Pete Winn is a modest man.
The former Royal Air Force pilot is quick to downplay his lifesaving work in war zones in Afghanistan, and is always the first to point to friends and colleagues who “did a lot more”.
But dealing with attention, praise and “pressing the flesh with fundraisers” are things the 38-year-old knows he will have to learn to do, having recently signed up to be a pilot with Scotland’s Charity Air Ambulance (SCAA).
Captain Winn will soon be one of two pilots permanently placed with the charity’s paramedics in Aberdeen, flying Helimed 79 around the north-east to aid of the most seriously hurt.
He has travelled the world in the military and already has established himself with the Inverness-based Helimed 2.
But the chance to work for SCAA – and much closer to his home, wife and eight-year-old daughter in Aberdeenshire – was too good to turn down.
“It’s really exciting to be in at the start: a new aircraft, a new location, rolling out the service across the north-east and Scotland,” he said.
“It will be satisfying to be here at the start, to see it all take shape and then do the first operational missions.”
The charity plans to have its north-east copter in the air and saving lives by the end of March.
In his time in the RAF, Capt Winn was deployed to Afghanistan six times, flying Chinook helicopters.
The unassuming pilot would happily forego telling the story of his Queen’s Commendation For Bravery In The Air in 2011 – alerting anyone who will listen that of the four levels of bravery award, his was the lowest.
“My friends and colleagues did a lot more than me out there,” he reiterates.
But the official citation accompanying the Operational Honours List 2011 described “extraordinary gallantry”.
Then RAF Flight Lieutenant Winn was awarded for his actions in two incidents – including commanding an operation to evacuate a seriously injured coalition soldier from the Sangin area in Helmand province.
Military chiefs praised him for continuing the landing, despite “fierce contact” ongoing between troops and hostile fighters and “multiple bursts of automatic small arms fire” near the aircraft.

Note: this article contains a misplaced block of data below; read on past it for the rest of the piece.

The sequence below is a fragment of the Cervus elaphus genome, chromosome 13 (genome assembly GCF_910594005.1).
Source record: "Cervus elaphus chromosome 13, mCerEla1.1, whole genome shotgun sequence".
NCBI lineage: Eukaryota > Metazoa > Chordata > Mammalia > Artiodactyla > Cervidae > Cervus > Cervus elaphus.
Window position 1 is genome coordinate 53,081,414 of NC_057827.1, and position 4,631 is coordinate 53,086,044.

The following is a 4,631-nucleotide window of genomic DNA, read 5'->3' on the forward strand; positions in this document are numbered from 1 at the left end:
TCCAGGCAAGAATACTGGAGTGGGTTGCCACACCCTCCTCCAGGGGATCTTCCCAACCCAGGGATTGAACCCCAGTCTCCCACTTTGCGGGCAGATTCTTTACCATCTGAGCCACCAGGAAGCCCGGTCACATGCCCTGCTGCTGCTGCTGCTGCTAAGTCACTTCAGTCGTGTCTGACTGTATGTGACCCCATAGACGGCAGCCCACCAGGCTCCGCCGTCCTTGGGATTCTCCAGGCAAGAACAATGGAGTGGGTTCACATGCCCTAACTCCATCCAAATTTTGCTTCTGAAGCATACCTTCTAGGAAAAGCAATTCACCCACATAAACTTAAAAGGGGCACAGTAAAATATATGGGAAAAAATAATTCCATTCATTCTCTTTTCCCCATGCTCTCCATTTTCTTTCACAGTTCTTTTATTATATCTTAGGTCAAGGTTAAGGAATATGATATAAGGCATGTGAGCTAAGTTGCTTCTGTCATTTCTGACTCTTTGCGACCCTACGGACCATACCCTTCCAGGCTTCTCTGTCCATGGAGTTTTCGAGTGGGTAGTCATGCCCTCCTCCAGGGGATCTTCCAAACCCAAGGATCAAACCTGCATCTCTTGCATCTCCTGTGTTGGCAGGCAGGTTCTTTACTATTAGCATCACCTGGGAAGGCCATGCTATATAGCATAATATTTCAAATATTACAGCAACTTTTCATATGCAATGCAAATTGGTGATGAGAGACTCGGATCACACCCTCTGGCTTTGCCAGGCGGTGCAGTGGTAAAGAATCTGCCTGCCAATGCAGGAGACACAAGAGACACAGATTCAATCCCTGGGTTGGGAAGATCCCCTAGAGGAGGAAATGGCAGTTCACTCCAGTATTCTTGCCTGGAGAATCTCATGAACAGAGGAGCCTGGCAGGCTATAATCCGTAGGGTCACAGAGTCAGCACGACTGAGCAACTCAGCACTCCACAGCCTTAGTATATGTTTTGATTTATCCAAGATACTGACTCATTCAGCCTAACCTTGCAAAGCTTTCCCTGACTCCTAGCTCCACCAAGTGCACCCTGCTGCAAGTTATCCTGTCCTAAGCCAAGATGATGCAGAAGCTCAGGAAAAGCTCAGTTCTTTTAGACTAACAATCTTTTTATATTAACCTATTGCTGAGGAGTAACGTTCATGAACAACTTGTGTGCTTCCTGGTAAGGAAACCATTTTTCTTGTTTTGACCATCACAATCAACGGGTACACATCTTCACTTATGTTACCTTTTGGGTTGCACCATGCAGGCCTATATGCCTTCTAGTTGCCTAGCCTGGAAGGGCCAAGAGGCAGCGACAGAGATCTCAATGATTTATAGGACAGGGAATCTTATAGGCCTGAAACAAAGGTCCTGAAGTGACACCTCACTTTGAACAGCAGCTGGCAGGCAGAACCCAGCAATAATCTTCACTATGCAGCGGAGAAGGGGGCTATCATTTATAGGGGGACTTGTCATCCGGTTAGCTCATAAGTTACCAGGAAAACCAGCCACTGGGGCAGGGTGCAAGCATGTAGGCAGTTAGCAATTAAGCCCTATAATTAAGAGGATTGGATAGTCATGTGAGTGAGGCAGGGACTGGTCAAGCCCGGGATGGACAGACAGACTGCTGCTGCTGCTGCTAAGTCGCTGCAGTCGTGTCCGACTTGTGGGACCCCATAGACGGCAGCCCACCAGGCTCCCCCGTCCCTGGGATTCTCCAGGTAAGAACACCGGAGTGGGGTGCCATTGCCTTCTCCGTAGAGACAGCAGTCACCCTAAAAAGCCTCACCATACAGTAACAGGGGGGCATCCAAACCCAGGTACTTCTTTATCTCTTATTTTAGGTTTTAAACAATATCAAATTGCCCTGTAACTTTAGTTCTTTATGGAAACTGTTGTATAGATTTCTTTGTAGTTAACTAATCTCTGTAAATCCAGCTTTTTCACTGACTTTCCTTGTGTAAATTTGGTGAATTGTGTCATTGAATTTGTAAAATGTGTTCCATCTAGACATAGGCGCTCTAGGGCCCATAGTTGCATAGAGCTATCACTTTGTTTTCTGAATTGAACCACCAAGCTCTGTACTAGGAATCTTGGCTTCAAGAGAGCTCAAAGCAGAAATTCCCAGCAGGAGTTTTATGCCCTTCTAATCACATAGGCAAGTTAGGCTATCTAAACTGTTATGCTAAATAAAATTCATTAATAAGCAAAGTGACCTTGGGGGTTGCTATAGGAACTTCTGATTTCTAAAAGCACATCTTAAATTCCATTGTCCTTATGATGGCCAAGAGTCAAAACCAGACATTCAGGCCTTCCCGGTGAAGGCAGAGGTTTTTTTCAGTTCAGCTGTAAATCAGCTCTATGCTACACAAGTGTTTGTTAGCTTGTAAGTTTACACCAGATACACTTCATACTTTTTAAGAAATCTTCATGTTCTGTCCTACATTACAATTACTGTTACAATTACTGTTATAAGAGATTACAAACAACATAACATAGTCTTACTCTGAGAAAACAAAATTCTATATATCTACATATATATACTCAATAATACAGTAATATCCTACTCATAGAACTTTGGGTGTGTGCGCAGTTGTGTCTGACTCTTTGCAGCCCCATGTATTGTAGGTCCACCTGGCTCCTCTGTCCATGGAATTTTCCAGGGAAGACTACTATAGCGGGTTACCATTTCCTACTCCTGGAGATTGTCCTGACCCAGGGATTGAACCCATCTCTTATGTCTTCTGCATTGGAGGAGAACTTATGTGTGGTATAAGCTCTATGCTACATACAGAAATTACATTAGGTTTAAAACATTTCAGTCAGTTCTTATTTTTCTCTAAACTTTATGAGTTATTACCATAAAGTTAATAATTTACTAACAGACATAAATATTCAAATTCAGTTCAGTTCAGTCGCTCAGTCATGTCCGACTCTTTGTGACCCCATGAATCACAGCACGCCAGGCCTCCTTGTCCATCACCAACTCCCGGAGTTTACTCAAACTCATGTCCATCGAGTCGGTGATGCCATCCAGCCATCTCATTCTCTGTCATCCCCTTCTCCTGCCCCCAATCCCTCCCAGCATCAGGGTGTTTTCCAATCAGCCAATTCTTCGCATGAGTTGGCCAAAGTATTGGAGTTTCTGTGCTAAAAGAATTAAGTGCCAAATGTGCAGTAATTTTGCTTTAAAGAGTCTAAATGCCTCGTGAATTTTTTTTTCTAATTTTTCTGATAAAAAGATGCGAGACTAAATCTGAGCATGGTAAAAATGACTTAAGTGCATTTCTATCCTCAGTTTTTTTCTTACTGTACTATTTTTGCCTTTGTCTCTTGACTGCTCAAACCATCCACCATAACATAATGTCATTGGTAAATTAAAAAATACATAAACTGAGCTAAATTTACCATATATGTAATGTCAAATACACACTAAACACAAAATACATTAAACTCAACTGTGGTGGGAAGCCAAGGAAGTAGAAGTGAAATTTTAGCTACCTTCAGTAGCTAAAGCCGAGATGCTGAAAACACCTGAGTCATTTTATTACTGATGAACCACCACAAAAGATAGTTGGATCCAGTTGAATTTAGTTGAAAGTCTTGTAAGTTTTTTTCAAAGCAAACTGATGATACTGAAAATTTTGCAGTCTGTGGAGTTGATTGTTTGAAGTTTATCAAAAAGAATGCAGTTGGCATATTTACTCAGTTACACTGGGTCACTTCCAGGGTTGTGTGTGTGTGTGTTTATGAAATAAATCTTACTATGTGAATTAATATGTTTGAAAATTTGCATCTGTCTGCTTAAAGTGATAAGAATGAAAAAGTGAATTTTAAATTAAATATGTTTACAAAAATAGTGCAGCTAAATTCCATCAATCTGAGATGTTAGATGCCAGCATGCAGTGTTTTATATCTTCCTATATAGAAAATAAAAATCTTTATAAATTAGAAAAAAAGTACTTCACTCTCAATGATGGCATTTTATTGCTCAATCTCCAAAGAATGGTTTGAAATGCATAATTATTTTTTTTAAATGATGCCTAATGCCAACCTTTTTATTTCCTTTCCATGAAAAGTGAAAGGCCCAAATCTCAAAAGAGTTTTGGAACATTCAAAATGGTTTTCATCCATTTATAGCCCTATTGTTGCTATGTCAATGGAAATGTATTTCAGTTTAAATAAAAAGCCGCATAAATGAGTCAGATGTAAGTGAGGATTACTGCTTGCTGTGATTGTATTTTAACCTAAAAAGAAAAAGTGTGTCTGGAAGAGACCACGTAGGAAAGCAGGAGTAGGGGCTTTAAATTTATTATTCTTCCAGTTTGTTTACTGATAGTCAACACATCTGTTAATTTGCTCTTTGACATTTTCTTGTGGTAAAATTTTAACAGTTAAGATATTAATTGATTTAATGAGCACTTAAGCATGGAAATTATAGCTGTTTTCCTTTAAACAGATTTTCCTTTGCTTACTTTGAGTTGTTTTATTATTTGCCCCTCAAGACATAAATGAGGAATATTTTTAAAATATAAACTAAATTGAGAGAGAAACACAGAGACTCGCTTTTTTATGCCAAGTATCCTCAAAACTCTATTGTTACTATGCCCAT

His experience on foreign shores is something Capt Winn thinks has prepared him well for helimed flying back in the UK.
He said: “In emergency medical aircraft in Afghanistan, you would take the Chinook out to battlefield casualties, land the helicopter and extract them back to the hospital at Camp Bastion and other hospitals around southern Afghanistan.
“They had two paramedics, doctors on board, and a small contingent of soldiers to protect the aircraft while it was on the ground.
“It is very applicable to this – a big crew working together to get the aircraft safely on the ground and away to get casualties to hospital.”
Scotland’s Charity Air Ambulance has made a huge impact since 2013, saving lives and preventing suffering.
That is why the P&J campaigned successfully for SCAA’s second helicopter to be based in our region.
The countdown is now on for the aircraft – call sign Helimed 79 – to start flying missions from Aberdeen Airport.
But this is an emergency service that relies entirely on donations.
Each call-out costs about £2,500 and SCAA needs P&J readers to help hit its £6million target and get things off to a successful start.
So please do anything you can to raise those funds and show that We’re Backing Helimed 79.
Ways to donate to SCAA
- Website: www.scaa.org.uk/donate
- Text: Text ‘SCAA’ and the amount to 70085
- Phone: 03001231111
- Cheques: Made payable to ‘SCAA’ or ‘Scotland’s Charity Air Ambulance’ and sent to: Scotland’s Charity Air Ambulance (SCAA), The Control Tower, Perth Airport, Scone, PH2 6PL